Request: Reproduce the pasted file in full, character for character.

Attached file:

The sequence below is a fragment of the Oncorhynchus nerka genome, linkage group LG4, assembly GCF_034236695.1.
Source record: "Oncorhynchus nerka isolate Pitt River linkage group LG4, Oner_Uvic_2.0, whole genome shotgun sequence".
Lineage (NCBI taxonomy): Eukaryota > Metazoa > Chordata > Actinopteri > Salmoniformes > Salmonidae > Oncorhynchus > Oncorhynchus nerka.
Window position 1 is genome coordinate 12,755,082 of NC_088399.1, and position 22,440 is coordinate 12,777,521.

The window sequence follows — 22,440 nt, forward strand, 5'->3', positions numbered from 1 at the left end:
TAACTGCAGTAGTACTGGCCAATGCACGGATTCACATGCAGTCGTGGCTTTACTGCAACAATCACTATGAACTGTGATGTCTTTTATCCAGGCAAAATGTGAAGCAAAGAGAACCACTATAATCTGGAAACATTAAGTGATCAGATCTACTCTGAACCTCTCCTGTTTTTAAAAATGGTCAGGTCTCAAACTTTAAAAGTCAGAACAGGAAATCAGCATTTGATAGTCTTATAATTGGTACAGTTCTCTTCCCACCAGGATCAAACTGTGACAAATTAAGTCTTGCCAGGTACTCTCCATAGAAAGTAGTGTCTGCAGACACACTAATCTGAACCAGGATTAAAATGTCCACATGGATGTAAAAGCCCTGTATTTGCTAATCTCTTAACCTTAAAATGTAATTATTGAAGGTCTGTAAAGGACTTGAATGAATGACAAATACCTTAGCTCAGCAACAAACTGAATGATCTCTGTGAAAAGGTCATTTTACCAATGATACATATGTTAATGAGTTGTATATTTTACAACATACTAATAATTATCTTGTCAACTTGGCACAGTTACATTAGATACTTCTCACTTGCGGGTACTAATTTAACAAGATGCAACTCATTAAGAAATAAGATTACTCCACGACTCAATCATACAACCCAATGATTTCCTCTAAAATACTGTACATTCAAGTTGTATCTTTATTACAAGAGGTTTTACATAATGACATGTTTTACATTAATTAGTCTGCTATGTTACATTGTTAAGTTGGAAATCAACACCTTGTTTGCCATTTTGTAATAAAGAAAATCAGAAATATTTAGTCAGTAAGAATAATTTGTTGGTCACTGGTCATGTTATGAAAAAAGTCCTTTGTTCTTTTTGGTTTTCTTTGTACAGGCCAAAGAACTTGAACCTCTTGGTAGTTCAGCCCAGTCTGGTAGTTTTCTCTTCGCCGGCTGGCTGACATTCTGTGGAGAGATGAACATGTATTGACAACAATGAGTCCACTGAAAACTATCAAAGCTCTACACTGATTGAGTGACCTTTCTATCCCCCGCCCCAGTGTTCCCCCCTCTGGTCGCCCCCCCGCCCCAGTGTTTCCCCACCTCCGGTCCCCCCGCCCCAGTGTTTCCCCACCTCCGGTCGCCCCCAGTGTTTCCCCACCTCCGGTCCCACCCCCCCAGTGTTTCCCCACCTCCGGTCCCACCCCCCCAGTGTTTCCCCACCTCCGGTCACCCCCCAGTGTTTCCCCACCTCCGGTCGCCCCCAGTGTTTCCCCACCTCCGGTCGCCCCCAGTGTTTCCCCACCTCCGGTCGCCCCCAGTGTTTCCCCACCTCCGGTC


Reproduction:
The sequence below is a fragment of the Oncorhynchus nerka genome, linkage group LG4, assembly GCF_034236695.1.
Source record: "Oncorhynchus nerka isolate Pitt River linkage group LG4, Oner_Uvic_2.0, whole genome shotgun sequence".
Lineage (NCBI taxonomy): Eukaryota > Metazoa > Chordata > Actinopteri > Salmoniformes > Salmonidae > Oncorhynchus > Oncorhynchus nerka.
Window position 1 is genome coordinate 12,755,082 of NC_088399.1, and position 22,440 is coordinate 12,777,521.

The window sequence follows — 22,440 nt, forward strand, 5'->3', positions numbered from 1 at the left end:
TAACTGCAGTAGTACTGGCCAATGCACGGATTCACATGCAGTCGTGGCTTTACTGCAACAATCACTATGAACTGTGATGTCTTTTATCCAGGCAAAATGTGAAGCAAAGAGAACCACTATAATCTGGAAACATTAAGTGATCAGATCTACTCTGAACCTCTCCTGTTTTTAAAAATGGTCAGGTCTCAAACTTTAAAAGTCAGAACAGGAAATCAGCATTTGATAGTCTTATAATTGGTACAGTTCTCTTCCCACCAGGATCAAACTGTGACAAATTAAGTCTTGCCAGGTACTCTCCATAGAAAGTAGTGTCTGCAGACACACTAATCTGAACCAGGATTAAAATGTCCACATGGATGTAAAAGCCCTGTATTTGCTAATCTCTTAACCTTAAAATGTAATTATTGAAGGTCTGTAAAGGACTTGAATGAATGACAAATACCTTAGCTCAGCAACAAACTGAATGATCTCTGTGAAAAGGTCATTTTACCAATGATACATATGTTAATGAGTTGTATATTTTACAACATACTAATAATTATCTTGTCAACTTGGCACAGTTACATTAGATACTTCTCACTTGCGGGTACTAATTTAACAAGATGCAACTCATTAAGAAATAAGATTACTCCACGACTCAATCATACAACCCAATGATTTCCTCTAAAATACTGTACATTCAAGTTGTATCTTTATTACAAGAGGTTTTACATAATGACATGTTTTACATTAATTAGTCTGCTATGTTACATTGTTAAGTTGGAAATCAACACCTTGTTTGCCATTTTGTAATAAAGAAAATCAGAAATATTTAGTCAGTAAGAATAATTTGTTGGTCACTGGTCATGTTATGAAAAAAGTCCTTTGTTCTTTTTGGTTTTCTTTGTACAGGCCAAAGAACTTGAACCTCTTGGTAGTTCAGCCCAGTCTGGTAGTTTTCTCTTCGCCGGCTGGCTGACATTCTGTGGAGAGATGAACATGTATTGACAACAATGAGTCCACTGAAAACTATCAAAGCTCTACACTGATTGAGTGACCTTTCTATCCCCCGCCCCAGTGTTCCCCCCTCTGGTCGCCCCCCCGCCCCAGTGTTTCCCCACCTCCGGTCCCCCCGCCCCAGTGTTTCCCCACCTCCGGTCGCCCCCAGTGTTTCCCCACCTCCGGTCCCACCCCCCCAGTGTTTCCCCACCTCCGGTCCCACCCCCCCAGTGTTTCCCCACCTCCGGTCACCCCCCAGTGTTTCCCCACCTCCGGTCGCCCCCAGTGTTTCCCCACCTCCGGTCGCCCCCAGTGTTTCCCCACCTCCGGTCGCCCCCAGTGTTTCCCCACCTCCGGTC